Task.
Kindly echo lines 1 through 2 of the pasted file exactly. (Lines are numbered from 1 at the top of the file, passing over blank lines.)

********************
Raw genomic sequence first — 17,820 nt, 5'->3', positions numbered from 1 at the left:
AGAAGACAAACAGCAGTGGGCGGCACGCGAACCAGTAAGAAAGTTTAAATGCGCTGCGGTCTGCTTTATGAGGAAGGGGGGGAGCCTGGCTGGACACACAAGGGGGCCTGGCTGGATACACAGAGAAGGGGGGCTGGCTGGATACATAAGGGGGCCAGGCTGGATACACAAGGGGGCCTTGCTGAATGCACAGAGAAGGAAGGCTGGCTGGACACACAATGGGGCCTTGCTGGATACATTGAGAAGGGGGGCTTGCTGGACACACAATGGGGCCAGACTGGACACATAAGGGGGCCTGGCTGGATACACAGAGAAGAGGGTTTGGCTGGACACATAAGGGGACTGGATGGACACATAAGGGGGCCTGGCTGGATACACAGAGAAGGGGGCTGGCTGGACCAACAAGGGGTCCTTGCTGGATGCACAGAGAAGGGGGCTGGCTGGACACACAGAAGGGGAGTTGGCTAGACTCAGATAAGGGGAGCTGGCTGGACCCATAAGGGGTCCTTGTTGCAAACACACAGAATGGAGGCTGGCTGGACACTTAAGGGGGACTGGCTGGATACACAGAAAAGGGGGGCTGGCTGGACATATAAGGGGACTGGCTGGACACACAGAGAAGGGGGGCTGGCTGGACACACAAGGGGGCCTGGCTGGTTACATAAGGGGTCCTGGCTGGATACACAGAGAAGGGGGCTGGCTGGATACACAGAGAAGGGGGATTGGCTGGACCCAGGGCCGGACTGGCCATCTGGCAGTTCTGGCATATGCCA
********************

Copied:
Raw genomic sequence first — 17,820 nt, 5'->3', positions numbered from 1 at the left:
AGAAGACAAACAGCAGTGGGCGGCACGCGAACCAGTAAGAAAGTTTAAATGCGCTGCGGTCTGCTTTATGAGGAAGGGGGGGAGCCTGGCTGGACACACAAGGGGGCCTGGCTGGATACACAGAGAAGGGGGGCTGGCTGGATACATAAGGGGGCCAGGCTGGATACACAAGGGGGCCTTGCTGAATGCACAGAGAAGGAAGGCTGGCTGGACACACAATGGGGCCTTGCTGGATACATTGAGAAGGGGGGCTTGCTGGACACACAATGGGGCCAGACTGGACACATAAGGGGGCCTGGCTGGATACACAGAGAAGAGGGTTTGGCTGGACACATAAGGGGACTGGATGGACACATAAGGGGGCCTGGCTGGATACACAGAGAAGGGGGCTGGCTGGACCAACAAGGGGTCCTTGCTGGATGCACAGAGAAGGGGGCTGGCTGGACACACAGAAGGGGAGTTGGCTAGACTCAGATAAGGGGAGCTGGCTGGACCCATAAGGGGTCCTTGTTGCAAACACACAGAATGGAGGCTGGCTGGACACTTAAGGGGGACTGGCTGGATACACAGAAAAGGGGGGCTGGCTGGACATATAAGGGGACTGGCTGGACACACAGAGAAGGGGGGCTGGCTGGACACACAAGGGGGCCTGGCTGGTTACATAAGGGGTCCTGGCTGGATACACAGAGAAGGGGGCTGGCTGGATACACAGAGAAGGGGGATTGGCTGGACCCAGGGCCGGACTGGCCATCTGGCAGTTCTGGCATATGCCA